Accueil Sweet Moroccan Gazelle Horns

Moroccan Gazelle Horns

Difficulté : Easy
Catégorie : Sweet
Cout : Low cost
I had already presented you a recipe of gazelle horns. But I especially wanted to see and learn the technique of Moroccan gazelle horns, with their paper-thin dough, a little crunchy to reveal the almond, cinnamon and orange blossom heart so tender. It is in Morocco, on the spot that I went to meet Touria, Lalla Myriam and her mother, Lalla Fatima, true grandmother as we love them: holders of the secrets of the kitchen of their country. I had been looking to go to Morocco to cook for years. Patience was rewarded as it far exceeded my expectations…! You will quickly discover all the recipes we have made there: pastilla, harira, crepes mille trous, lemon chicken, mkharka, Berber couscous… 
It is with great joy that I share with you, with the complicity of Touria, Lalla Fatima and Lalla Myriam, this first recipe: gazelle horns. This recipe is absolutely perfect and will be tasted, as it should, with a mint tea…

I give you here the recipe as Lalla Fatima learned it from her grandmother, who herself had learned it from her grandmother etc… I was told that it was important to use sugar cubes rather than powdered sugar. But above all (and this I saw was important), that you had to grind the almonds yourself. The fact of plunging them in boiling water to peel them, gives them a softness that we never find… Afterwards, for the sake of convenience, you may prefer to use almond powder and powdered sugar. But if you want the perfection of these little gazelle horns (which are called “sabots de gazelles” in Arabic…), you have all the elements in the recipe below!
Recipe for about fifty small gazelle horns:
-300g of flour type 45
-150g of water (more or less)
-1 knob of soft butter
-2 teaspoons of orange blossom
-1 pinch of salt

Prank call:
-500g of peeled almonds
-375g of sugar cubes
-1/2 teaspoon cinnamon powder
-1 to 2 tablespoons of orange blossom water
-2 good tablespoons of melted butter
-some gum arabic crystals (6-7)

Oil for spreading

Start by preparing the dough. 
Put the flour in the bowl of a food processor with the orange blossom and salt.

It is best to add water sparingly and knead with your hands at first, as you need to “feel” the dough. Once the flour has “drunk” enough water and you are sure of the consistency, you can knead with the robot (or by hand…).
The problem with adding water without first kneading the dough yourself is that you risk adding too much water… 

Add a knob of soft butter halfway through the kneading process.

Knead for about 10-15 minutes by hand or in a food processor with the dough hook. 
Then divide the dough into 90g pieces (roughly!) and place them in an oiled dish. The dough pieces themselves must also be oiled. Cover with plastic wrap and let stand for at least one hour in a cool place. 

Prepare the stuffing:
Peel the almonds by plunging them into boiling water for 5 minutes. It is then enough to peel them. It goes pretty fast actually! 
Put the dried almonds, with the sugar cubes, broken in a mortar.

Put everything in a meat grinder. 

The stuffing must be passed through a second time to obtain a nice dough. 
Add cinnamon and melted butter.

Mix well by hand, then add the orange blossom water . 

Here is the gum arabic. On the picture, there are too many of them! Just take some crystals. Basically, this is a good pinch.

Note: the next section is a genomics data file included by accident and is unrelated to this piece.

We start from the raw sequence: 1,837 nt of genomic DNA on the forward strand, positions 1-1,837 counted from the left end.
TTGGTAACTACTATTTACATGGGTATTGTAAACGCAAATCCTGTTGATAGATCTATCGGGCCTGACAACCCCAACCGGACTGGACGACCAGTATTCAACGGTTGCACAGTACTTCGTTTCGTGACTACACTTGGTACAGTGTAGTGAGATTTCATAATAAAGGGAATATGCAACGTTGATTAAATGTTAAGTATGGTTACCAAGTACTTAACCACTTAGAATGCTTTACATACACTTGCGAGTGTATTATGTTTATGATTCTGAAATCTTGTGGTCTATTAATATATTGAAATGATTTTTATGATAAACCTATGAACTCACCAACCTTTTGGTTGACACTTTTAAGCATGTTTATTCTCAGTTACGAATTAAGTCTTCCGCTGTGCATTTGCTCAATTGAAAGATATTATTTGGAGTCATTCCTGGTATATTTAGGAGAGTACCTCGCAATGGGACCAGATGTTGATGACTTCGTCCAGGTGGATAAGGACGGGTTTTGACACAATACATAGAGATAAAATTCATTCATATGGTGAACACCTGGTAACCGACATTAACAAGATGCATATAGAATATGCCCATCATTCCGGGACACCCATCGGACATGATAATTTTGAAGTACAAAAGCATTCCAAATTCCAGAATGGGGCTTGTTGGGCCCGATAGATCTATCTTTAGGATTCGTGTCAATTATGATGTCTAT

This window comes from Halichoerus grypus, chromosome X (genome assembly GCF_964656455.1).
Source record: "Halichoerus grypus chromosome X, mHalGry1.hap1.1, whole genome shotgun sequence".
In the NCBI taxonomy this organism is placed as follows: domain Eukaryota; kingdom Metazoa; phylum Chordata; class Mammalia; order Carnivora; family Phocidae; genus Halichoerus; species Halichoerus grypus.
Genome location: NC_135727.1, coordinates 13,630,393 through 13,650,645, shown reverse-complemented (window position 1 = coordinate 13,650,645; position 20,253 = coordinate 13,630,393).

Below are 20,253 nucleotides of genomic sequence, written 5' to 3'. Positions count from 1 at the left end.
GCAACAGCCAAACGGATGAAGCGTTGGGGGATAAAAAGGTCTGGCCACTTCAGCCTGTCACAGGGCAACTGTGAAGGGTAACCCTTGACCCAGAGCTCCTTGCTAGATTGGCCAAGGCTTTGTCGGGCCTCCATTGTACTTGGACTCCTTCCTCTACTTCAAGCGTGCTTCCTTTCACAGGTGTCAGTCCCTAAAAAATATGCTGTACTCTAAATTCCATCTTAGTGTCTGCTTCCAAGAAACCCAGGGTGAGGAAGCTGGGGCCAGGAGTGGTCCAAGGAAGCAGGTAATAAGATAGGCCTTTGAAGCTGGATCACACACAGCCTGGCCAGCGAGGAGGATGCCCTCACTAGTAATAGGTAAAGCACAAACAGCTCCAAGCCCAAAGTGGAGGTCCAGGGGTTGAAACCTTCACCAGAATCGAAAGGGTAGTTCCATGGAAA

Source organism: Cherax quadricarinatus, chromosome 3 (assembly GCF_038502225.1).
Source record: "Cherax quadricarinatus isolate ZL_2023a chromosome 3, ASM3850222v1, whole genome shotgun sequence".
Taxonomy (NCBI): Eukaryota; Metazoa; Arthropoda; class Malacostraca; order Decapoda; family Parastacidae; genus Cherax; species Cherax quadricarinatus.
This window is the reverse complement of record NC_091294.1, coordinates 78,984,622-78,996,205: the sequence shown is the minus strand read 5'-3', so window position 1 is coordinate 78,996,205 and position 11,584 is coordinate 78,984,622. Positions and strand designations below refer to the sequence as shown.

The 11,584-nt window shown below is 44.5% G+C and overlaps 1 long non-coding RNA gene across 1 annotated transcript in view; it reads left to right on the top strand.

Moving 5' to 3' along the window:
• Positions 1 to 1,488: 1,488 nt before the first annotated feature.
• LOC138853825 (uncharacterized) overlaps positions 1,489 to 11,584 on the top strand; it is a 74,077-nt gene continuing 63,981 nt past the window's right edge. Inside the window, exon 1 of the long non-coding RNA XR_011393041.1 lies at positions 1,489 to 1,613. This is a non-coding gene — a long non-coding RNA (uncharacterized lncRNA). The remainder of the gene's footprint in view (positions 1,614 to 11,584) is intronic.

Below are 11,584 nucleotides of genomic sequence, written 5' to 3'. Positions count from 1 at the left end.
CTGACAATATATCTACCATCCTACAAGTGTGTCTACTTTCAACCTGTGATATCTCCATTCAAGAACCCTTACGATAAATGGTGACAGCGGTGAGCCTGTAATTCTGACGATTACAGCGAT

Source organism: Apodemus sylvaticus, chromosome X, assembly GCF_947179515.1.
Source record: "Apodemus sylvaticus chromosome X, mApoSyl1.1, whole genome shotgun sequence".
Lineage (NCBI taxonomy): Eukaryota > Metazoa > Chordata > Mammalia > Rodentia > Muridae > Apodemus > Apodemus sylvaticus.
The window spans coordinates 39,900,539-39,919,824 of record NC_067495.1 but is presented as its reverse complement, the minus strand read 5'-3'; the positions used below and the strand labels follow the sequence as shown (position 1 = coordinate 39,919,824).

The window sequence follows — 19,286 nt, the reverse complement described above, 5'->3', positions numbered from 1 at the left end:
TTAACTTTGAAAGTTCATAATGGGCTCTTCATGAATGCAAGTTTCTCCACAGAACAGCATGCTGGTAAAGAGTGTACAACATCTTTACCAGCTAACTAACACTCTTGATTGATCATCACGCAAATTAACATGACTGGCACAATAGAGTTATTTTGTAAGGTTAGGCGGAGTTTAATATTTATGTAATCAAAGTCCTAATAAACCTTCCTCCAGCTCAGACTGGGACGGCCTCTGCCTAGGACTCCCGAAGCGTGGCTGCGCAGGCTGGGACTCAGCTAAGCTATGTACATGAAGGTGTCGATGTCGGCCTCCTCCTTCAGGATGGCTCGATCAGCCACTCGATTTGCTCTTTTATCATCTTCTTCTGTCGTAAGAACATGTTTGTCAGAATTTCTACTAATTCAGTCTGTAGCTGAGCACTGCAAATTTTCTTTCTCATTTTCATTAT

Grind the gum arabic into powder in a mortar. 

Lalla Fatima recommended me to make small horns of gazelles, because when they are too big, people do not finish them… I don’t know, but big or small, I always finish my gazelle horns. 
It is better to weigh the pellets to make sure you always have the same ones. Here, the dumplings weigh exactly 17g… It’s up to you to see which size fits best. 
Then you just have to roll the dumplings between the palms of both hands soaked in orange blossom water, to obtain these small oblong dumplings. 

Take a ball of dough that has been resting and oil the work surface (a marble or better: a wooden board, especially cedar!). Also oil the ball a little.

Roll out the dough with a rolling pin fairly thinly into a rectangle. Finish by hand… Let me explain: you just have to take the edges of the dough and pull it slightly outwards to make it even thinner. The final thickness of the dough is clearly visible on the picture.

Then place two or three stuffing rolls lengthwise on the dough. 

Fold the dough over the sausages and press the filling into the base of the dough so that it is pre-sealed.

With a serrated wheel, cut the horns to separate them from each other.

Take a horn and pull it up with a sharp blow to separate it from the rest of the dough. Then flatten the horn between the fingers to give it its final shape. Using the rolling pin, cut off any excess dough that may appear. 

Do the same with all other horns. We put three sausages on the dough, but there is still plenty of dough, so we can continue to make horns with the rest of the rolled out dough. Simply level the dough with the rolling pin and proceed as explained above. 
Place gazelle horns on an oiled or parchment paper-lined baking sheet.

Then let it “crust” or dry for… 24 hours! This is a very important step to obtain gazelle horns with a thin crispy layer.
On the day of cooking: pierce with a needle three small holes on the top of the horns, this will avoid the formation of an air bubble that would burst in the oven! 
Bake for 15-20 minutes at 160°C. You have to adapt according to your oven. The horns must be blond but not too colored. 

The horns are divine while still warm with a hot mint tea. 

We can see here the thickness of the dough: thin as a hair… A guarantee of success for this little wonder! 

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